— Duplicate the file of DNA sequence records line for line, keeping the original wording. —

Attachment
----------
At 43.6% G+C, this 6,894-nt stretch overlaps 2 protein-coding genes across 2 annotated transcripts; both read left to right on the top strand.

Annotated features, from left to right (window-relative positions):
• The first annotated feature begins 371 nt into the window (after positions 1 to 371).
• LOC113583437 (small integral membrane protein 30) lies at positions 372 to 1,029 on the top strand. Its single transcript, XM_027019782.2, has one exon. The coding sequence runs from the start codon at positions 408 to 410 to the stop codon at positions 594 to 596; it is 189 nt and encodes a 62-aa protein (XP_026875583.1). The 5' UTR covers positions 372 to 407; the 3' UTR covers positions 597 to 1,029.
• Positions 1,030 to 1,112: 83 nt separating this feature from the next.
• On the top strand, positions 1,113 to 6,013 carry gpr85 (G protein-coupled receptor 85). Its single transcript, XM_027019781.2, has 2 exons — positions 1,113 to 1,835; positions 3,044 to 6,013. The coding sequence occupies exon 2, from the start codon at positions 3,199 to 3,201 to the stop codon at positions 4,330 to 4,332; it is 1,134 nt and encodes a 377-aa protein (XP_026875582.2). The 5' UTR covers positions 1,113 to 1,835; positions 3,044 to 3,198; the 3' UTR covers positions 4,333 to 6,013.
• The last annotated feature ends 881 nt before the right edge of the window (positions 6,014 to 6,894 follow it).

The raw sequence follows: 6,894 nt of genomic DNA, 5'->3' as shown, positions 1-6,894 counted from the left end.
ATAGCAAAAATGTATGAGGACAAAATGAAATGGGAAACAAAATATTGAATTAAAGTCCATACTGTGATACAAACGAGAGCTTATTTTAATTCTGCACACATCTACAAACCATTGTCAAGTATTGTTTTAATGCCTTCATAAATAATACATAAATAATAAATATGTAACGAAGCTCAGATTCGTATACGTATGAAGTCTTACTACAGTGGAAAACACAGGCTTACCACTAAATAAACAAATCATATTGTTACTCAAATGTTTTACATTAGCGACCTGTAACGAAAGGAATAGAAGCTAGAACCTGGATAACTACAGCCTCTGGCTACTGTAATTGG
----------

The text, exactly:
At 43.6% G+C, this 6,894-nt stretch overlaps 2 protein-coding genes across 2 annotated transcripts; both read left to right on the top strand.

Annotated features, from left to right (window-relative positions):
• The first annotated feature begins 371 nt into the window (after positions 1 to 371).
• LOC113583437 (small integral membrane protein 30) lies at positions 372 to 1,029 on the top strand. Its single transcript, XM_027019782.2, has one exon. The coding sequence runs from the start codon at positions 408 to 410 to the stop codon at positions 594 to 596; it is 189 nt and encodes a 62-aa protein (XP_026875583.1). The 5' UTR covers positions 372 to 407; the 3' UTR covers positions 597 to 1,029.
• Positions 1,030 to 1,112: 83 nt separating this feature from the next.
• On the top strand, positions 1,113 to 6,013 carry gpr85 (G protein-coupled receptor 85). Its single transcript, XM_027019781.2, has 2 exons — positions 1,113 to 1,835; positions 3,044 to 6,013. The coding sequence occupies exon 2, from the start codon at positions 3,199 to 3,201 to the stop codon at positions 4,330 to 4,332; it is 1,134 nt and encodes a 377-aa protein (XP_026875582.2). The 5' UTR covers positions 1,113 to 1,835; positions 3,044 to 3,198; the 3' UTR covers positions 4,333 to 6,013.
• The last annotated feature ends 881 nt before the right edge of the window (positions 6,014 to 6,894 follow it).

The raw sequence follows: 6,894 nt of genomic DNA, 5'->3' as shown, positions 1-6,894 counted from the left end.
ATAGCAAAAATGTATGAGGACAAAATGAAATGGGAAACAAAATATTGAATTAAAGTCCATACTGTGATACAAACGAGAGCTTATTTTAATTCTGCACACATCTACAAACCATTGTCAAGTATTGTTTTAATGCCTTCATAAATAATACATAAATAATAAATATGTAACGAAGCTCAGATTCGTATACGTATGAAGTCTTACTACAGTGGAAAACACAGGCTTACCACTAAATAAACAAATCATATTGTTACTCAAATGTTTTACATTAGCGACCTGTAACGAAAGGAATAGAAGCTAGAACCTGGATAACTACAGCCTCTGGCTACTGTAATTGG